The deadly terror strike in Paris has awakened worries that such a brazen event could be repeated in the United States.
“It confirms some of our greatest fears that these attacks are likely to happen first in Europe and then quite possibly over here,” Sen. Dianne Feinstein, D-Calif., the top Democrat on the Intelligence Committee, told ABC News.
Although there are no credible threats inside the country in the aftermath of Wednesday’s attack on the office of the satirical newspaper Charlie Hebdo, killing 12, police in several major U.S. cities are stepping up security at French installations.
In addition, the FBI and Homeland Security officials are planning to hold a special conference call with the nation’s top police chiefs to update them about how the attack in Paris was conducted, what weapons were used and guidance about the suspects.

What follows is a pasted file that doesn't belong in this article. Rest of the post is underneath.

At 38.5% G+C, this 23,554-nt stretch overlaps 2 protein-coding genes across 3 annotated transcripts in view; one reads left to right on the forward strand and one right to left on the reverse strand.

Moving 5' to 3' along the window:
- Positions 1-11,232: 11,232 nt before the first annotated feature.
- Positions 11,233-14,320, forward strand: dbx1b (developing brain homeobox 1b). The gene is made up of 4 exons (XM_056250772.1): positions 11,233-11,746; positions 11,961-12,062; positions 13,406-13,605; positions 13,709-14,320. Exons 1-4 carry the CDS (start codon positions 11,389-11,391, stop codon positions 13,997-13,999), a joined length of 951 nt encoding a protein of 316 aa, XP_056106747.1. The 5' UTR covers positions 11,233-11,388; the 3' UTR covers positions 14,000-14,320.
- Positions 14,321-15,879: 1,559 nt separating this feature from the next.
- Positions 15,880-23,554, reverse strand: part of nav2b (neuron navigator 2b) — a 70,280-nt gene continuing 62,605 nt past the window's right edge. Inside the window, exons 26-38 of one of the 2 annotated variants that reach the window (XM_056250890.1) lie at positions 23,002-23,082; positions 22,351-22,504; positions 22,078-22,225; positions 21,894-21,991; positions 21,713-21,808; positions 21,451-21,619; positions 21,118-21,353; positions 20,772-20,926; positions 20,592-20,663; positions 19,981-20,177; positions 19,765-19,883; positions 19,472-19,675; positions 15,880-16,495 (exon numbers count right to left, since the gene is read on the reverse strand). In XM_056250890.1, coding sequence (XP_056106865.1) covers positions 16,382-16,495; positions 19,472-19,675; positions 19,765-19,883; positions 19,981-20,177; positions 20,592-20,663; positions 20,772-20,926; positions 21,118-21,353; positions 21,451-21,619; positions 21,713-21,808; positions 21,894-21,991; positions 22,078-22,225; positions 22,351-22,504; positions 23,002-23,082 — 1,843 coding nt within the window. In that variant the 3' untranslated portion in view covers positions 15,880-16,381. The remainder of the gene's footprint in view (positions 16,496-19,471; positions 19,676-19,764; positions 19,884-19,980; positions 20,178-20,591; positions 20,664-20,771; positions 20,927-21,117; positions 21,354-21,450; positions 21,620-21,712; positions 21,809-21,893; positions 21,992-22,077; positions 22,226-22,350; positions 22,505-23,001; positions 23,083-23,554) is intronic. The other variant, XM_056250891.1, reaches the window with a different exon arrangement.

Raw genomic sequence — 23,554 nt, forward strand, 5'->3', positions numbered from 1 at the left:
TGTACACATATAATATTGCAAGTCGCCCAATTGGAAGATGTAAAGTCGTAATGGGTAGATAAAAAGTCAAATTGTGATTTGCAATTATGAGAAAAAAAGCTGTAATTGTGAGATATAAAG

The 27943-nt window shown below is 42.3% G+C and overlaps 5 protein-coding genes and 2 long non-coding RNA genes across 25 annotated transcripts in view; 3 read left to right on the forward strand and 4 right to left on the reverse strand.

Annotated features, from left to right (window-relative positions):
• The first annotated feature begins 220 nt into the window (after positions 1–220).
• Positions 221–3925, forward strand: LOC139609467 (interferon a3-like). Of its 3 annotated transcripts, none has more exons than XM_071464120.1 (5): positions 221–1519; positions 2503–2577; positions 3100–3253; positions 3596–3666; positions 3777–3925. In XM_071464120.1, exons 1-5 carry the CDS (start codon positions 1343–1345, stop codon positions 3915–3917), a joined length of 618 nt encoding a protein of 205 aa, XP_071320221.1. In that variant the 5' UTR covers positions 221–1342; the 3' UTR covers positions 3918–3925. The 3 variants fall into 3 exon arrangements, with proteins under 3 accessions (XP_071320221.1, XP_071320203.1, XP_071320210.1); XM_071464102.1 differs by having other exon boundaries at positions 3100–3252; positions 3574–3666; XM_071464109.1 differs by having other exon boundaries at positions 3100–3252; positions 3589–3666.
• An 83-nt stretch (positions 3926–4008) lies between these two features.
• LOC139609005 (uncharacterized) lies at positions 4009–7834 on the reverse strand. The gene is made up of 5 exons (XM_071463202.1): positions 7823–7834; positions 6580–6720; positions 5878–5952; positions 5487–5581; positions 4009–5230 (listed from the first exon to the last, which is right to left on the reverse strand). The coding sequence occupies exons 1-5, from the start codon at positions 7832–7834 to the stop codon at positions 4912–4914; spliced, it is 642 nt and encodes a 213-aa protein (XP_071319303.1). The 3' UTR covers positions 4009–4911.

The warnings come as Congress will begin debating the Homeland Security budget and the funding of immigration programs.
Administration officials say the attack in France is a wakeup call and homeland security funding should not be threatened by a political fight over immigration. New Senate Majority Leader Mitch McConnell, R- Ky., dismissed any concern, but offered a terse and telling statement: “At the end of the day, we’re going to fund the department, obviously.”